So -- without further adieu, I want to introduce the head of our Joint Hypersonics Transition Office, Dr. Gillian Bussey. She's been the person who led the effort to create, to define, and will ultimately be the person to help guide and partner with this team of universities under the consortium.

So, Gillian, turning it over to you.

DIRECTOR GILLIAN BUSSEY: All right. Thank you, Dr. Lewis. It's been a pleasure working with you and the R&E Hypersonics Team getting this consortium off the ground.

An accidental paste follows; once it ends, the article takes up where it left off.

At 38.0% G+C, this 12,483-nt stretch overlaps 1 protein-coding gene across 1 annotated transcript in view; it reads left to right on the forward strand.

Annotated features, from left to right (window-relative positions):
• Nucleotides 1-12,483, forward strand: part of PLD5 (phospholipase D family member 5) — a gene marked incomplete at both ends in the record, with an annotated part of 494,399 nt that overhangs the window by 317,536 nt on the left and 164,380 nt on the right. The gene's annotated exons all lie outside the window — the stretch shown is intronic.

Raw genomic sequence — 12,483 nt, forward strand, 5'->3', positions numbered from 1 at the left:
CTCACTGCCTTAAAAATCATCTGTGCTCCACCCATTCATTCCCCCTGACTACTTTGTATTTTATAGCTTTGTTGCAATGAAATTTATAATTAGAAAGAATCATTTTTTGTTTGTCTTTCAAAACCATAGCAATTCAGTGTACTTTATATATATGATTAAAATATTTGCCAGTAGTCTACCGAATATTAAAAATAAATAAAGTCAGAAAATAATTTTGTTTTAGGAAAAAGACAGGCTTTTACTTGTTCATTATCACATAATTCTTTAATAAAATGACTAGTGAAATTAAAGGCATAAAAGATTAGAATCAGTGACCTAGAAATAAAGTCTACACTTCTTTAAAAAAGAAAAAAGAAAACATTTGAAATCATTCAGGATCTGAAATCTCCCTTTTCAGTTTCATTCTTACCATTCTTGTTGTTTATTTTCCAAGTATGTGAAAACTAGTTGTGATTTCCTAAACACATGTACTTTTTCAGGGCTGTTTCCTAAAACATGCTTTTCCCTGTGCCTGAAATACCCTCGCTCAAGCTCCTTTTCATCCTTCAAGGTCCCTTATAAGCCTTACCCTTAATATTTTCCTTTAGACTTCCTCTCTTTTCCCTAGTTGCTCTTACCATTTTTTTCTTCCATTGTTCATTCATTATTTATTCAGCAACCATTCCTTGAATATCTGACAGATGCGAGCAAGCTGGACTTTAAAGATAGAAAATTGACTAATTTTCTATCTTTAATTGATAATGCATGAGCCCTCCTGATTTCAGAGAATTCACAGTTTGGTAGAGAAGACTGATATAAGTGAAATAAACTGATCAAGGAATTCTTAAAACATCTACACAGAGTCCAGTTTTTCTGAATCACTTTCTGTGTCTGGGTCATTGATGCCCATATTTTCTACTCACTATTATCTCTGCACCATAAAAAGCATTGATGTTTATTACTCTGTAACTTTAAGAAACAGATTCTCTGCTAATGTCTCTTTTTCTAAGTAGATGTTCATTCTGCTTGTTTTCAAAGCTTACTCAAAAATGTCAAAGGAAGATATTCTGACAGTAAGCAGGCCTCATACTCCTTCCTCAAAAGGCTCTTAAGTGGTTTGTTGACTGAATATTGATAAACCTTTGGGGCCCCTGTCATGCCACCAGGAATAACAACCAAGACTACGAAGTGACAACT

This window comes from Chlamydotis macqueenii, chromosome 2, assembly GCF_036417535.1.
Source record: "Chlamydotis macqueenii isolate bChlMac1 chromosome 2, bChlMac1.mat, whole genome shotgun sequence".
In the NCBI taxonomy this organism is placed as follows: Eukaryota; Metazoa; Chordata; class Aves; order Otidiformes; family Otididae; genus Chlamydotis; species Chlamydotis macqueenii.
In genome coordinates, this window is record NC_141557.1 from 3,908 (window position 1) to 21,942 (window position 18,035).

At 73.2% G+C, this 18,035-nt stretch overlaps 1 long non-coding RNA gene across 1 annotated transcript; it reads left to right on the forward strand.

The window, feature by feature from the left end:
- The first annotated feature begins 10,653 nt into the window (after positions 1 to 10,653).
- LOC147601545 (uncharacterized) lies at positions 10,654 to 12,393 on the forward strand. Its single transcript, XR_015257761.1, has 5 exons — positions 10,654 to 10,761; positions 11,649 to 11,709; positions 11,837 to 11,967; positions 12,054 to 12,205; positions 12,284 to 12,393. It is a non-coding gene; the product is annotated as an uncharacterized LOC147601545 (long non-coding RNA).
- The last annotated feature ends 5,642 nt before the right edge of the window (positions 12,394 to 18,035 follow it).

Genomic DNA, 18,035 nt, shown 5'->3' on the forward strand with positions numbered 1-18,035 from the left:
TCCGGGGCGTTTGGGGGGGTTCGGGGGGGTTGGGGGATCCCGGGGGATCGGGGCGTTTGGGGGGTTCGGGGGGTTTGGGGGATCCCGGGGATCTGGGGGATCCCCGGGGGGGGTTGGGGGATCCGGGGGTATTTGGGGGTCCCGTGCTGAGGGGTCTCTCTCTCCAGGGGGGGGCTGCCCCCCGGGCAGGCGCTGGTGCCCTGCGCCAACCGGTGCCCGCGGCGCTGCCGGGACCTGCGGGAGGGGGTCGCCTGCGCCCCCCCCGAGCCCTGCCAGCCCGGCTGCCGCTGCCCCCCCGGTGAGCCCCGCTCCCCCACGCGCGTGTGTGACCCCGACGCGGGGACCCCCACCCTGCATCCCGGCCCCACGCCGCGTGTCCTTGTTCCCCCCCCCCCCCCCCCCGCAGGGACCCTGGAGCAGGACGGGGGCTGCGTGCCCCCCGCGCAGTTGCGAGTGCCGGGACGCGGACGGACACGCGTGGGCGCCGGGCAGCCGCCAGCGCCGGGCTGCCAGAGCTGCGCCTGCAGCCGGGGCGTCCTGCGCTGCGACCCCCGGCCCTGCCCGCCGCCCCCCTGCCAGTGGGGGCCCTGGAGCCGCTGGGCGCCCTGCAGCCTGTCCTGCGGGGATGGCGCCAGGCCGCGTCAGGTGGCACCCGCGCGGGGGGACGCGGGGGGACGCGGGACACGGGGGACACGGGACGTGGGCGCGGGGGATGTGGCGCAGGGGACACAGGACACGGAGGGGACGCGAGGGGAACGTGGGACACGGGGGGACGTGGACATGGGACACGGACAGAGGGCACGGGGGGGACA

So establishing the University Consortium for Applied Hypersonics has been my top priority since being appointed director of the JHTO in April. When Congress provided funding and direction to establish this consortium, they highlighted the important role that our country's academic institutions play in national security-related technology development. While we've always turned to our colleges and universities to advance important technologies, this consortium is unique in its diversity and scope. So hypersonics in particular requires integrating advanced technologies from across a wide variety of disciplines. So this consortium will bring together under one umbrella universities from across the country. I think we've -- we've heard from almost every state as a part of this initiative expressing an interest in joining. So we'll bring in universities from across the country and researchers with expertise, ranging from aerospace, chemistry, thermodynamics, materials, artificial intelligence, possibly quantum, and more. So our job is really to leverage this broadly scoped consortium to break down the functional stovepipes and good ideas from research to operationally useful capabilities and then perhaps most importantly, develop the hypersonics workforce we need. You'll note that this is a consortium for applied hypersonics. The Department is funding a good amount of basic research in hypersonics, but we're finding that that's leading to some of the more applied areas are not quite as healthy and not bringing fresh blood into our workforce, into our industry. So this consortium is going to -- is really based on something kind of new. We're focusing on budget areas 6-2, 6-3, so more applied areas, and having universities work on more sensitive technologies. That could include ITAR, classified, things that are a little bit more closely connected to our programs, to really help transition that workforce and to get students and professors kind of working in more applied areas, working more multidisciplinary and really treating them as a member of our team. So this effort is consistent with the JHTO's larger purpose, which is to synchronize and align the wide variety of cross-disciplinary research, technology, transition development, and test efforts needed to successfully produce hypersonic systems. We need to coordinate and align to meet the warfighters' needs, to avoid redundancy, to focus our resources on the most important and most promising technology development areas. We work closely with Mike White, the Principal Director for Hypersonics, on our activities, particularly our hypersonics S&T roadmap, and the consortium activities that derive from it, along with the larger view of the hypersonic vision. While I've largely been speaking to technology development, an equally important purpose of my office and the university consortium is to better development the workforce. The symmetry of purpose between the JHTO and the consortium in research and workforce development will carry us far, and we couldn't have a better partner in this effort than the Texas A&M Engineering Experiment Station. When we solicited whitepapers from universities, non-profits, and small businesses to establish and oversee this consortium, we received many high-quality responses. Two stood out in particular with their expertise in running consortiums, they're broadly inclusive in cross-cutting government structures (inaudible), and a wide range of supports that they will provide to the consortium and its members, is really quite amazing. They also presented a plan to maximize opportunities for effective engagement between a government and academic community beyond research projects. I will say by choosing Texas A&M, I didn't -- I felt like we weren't choosing just -- we weren't choosing a contractor. We ended up getting a partner and a valuable member of our team. They really presented a great proposal that shows that they really understand what the hypersonic community needs and how the university systems can, you know, affect that. The governance board that they empaneled includes many of the top minds in hypersonic related research from across multiple universities. Their plan includes integration of industry in an advisory capacity, which is essential to ensuring how we can best transition technologies to operational capabilities, and develop our workforce; tease outreach efforts, which have garnered in over 500 faculty members from, I think the number's up to 45 now, different universities so far, ensuring that we have not only the diversity we need, but that we will hit the ground running. Our intent is to release an initial tranche of 26 project solicitations through the consortium to its members next month, and we expect to award 20 million in funding to those proposals that best meet our needs and will connect an initial virtual industry day associated with that call. To wrap up, today is an exciting day for the hypersonic enterprise and our partnership with Texas A&M will be of great benefit to the nation. At this time, I'd be happy to take any questions you might have.